History of Science journal goes open access

Centaurus: Journal of the European Society for the History of Science will be fully Open Acces starting in 2022. The academic journal will be at no cost for authors or readers thanks to a partnership between the European Society for the History of Science (ESHS) and Brepols Publishers. 

Centaurus began in 1950 and has remained one of the major journals devoted to the study of the history of science. Dozens of articles related to the Middle Ages have been published over the years, with some recent articles being:


“Learning Medieval Astronomy through Tables: The Case of the Equatorie of the Planetis,” by Seb Falk

“Rosewater and Philosophers’ Oil: Thermo-chemical processing in medieval and early modern Spanish pharmacy,” by Paula De Vos


“Vestiges of the emergence of overspecification and indifference to visual accuracy in the mathematical diagrams of medieval manuscripts,” by Christián C. Carman

“We are thrilled to relaunch Centaurus, the offcial journal of ESHS, in partnership with Brepols, a distinguished publisher in the field of history of science,” says Theodore Arabatzis, President of the European Society for the History of Science. “Our journal plays a central role in the life of our Society and is indispensable in fostering and disseminating excellent historical research on past science and related cultural practices. Our joint endeavor with Brepols is meant to turn Centaurus into a fully Open Access journal, at no cost to its authors, and, thereby, to make it freely accessible to the worldwide history of science community.”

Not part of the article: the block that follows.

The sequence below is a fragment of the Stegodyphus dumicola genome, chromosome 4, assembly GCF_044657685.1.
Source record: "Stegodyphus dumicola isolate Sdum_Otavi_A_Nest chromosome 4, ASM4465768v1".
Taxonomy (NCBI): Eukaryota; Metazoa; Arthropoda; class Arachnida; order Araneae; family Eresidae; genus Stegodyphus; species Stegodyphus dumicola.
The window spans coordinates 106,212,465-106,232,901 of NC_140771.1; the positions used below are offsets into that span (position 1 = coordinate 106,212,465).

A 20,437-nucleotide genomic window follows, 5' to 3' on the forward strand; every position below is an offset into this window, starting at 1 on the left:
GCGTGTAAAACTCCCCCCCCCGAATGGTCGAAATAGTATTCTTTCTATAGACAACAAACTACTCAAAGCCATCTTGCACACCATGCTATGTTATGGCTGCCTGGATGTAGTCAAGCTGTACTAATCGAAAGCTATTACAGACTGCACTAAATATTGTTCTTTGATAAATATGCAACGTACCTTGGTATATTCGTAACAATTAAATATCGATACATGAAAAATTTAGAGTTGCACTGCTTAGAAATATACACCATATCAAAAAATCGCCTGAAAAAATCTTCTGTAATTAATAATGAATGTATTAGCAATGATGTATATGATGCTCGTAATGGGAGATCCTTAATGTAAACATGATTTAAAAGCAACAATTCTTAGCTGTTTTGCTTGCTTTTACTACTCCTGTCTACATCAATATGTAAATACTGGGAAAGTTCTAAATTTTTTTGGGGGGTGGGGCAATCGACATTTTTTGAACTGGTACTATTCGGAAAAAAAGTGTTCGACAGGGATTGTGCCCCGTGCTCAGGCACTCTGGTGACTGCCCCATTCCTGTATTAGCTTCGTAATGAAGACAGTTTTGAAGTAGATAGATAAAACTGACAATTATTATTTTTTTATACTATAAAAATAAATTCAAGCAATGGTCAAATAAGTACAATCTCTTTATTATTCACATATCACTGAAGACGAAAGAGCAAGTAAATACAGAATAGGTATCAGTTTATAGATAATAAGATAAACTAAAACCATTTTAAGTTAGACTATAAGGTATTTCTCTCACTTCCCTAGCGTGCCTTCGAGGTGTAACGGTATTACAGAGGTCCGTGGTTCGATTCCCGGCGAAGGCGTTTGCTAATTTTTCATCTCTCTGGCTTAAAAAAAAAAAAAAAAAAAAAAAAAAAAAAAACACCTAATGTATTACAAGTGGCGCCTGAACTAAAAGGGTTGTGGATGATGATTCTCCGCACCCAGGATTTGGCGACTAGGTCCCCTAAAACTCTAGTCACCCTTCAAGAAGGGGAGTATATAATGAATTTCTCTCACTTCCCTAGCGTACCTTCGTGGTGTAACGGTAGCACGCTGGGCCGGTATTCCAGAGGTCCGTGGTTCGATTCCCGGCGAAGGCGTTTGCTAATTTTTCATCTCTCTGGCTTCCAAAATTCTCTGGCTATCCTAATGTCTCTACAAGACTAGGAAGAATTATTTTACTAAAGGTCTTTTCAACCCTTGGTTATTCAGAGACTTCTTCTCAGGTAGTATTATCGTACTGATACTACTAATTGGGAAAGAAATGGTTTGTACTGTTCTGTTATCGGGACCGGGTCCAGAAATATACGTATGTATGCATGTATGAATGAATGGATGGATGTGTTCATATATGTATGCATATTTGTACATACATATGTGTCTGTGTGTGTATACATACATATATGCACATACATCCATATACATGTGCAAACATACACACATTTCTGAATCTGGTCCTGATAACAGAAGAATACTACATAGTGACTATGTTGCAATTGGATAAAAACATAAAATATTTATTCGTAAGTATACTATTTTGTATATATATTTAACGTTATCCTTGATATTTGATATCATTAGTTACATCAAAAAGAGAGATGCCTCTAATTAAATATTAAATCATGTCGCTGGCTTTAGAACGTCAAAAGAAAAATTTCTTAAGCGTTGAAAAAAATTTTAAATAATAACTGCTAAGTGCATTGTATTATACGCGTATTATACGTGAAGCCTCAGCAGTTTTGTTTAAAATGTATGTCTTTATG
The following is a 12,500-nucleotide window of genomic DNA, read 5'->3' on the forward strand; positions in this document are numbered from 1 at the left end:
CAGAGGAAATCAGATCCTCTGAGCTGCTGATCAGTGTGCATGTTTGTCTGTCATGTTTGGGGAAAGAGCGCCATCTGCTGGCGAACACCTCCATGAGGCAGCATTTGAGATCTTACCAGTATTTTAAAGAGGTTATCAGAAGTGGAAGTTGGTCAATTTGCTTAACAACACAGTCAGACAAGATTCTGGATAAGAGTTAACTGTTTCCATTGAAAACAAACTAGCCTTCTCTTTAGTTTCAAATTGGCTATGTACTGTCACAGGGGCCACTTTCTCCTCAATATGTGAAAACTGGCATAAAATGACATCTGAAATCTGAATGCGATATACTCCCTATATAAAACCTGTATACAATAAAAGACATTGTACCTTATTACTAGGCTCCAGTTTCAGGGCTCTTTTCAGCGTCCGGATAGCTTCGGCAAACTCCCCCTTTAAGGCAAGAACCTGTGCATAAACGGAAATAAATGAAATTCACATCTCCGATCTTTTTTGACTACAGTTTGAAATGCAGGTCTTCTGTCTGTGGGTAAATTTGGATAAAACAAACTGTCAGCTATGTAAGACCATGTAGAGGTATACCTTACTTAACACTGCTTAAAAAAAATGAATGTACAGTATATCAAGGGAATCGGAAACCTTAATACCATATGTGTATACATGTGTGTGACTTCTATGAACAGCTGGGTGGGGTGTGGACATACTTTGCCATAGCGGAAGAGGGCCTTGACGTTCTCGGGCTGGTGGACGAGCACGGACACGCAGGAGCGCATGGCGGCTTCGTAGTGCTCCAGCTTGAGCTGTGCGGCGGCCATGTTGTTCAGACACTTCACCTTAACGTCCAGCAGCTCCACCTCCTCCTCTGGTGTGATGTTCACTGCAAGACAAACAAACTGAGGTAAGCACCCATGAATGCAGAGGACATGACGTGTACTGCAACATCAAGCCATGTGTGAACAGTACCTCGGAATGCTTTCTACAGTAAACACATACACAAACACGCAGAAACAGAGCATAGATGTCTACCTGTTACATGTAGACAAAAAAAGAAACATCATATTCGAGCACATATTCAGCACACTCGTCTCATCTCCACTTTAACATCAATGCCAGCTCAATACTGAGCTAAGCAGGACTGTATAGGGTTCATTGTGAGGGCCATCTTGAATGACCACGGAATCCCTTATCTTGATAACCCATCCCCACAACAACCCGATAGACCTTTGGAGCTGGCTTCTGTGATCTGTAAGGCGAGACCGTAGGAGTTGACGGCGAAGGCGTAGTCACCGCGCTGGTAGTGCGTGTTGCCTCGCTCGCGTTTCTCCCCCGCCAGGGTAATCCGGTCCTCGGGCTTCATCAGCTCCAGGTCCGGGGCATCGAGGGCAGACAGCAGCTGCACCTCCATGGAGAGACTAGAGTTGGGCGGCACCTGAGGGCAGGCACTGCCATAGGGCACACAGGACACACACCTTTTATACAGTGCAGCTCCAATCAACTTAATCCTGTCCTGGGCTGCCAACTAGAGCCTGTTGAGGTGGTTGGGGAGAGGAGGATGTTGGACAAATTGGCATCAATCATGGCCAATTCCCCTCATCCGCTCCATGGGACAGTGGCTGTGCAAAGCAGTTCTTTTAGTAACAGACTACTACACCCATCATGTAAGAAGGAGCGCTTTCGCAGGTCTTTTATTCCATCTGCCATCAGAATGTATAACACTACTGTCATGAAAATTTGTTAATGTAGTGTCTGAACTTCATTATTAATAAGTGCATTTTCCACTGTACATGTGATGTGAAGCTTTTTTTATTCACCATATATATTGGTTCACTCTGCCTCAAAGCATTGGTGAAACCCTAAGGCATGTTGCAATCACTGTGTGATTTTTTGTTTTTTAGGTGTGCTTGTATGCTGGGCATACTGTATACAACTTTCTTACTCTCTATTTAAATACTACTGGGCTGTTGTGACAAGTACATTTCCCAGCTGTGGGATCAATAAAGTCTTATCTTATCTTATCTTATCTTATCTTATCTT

Paul De Jongh, Managing Director of Brepols, adds, “We are very honoured to partner with the ESHS to publish their prestigious journal Centaurus. It is our mission to deliver high-quality services and content, for the widest readership possible, at the lowest cost to the academic community. We believe Subscribe-to-Open can fulfil this mission and become a fair and inclusive route to Open Access. For this, we count on the support and loyalty of libraries and institutes worldwide, to create a solid Open Access funding alternative for the humanities.”

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Top Image: Photo by Johan Larsson / Flickr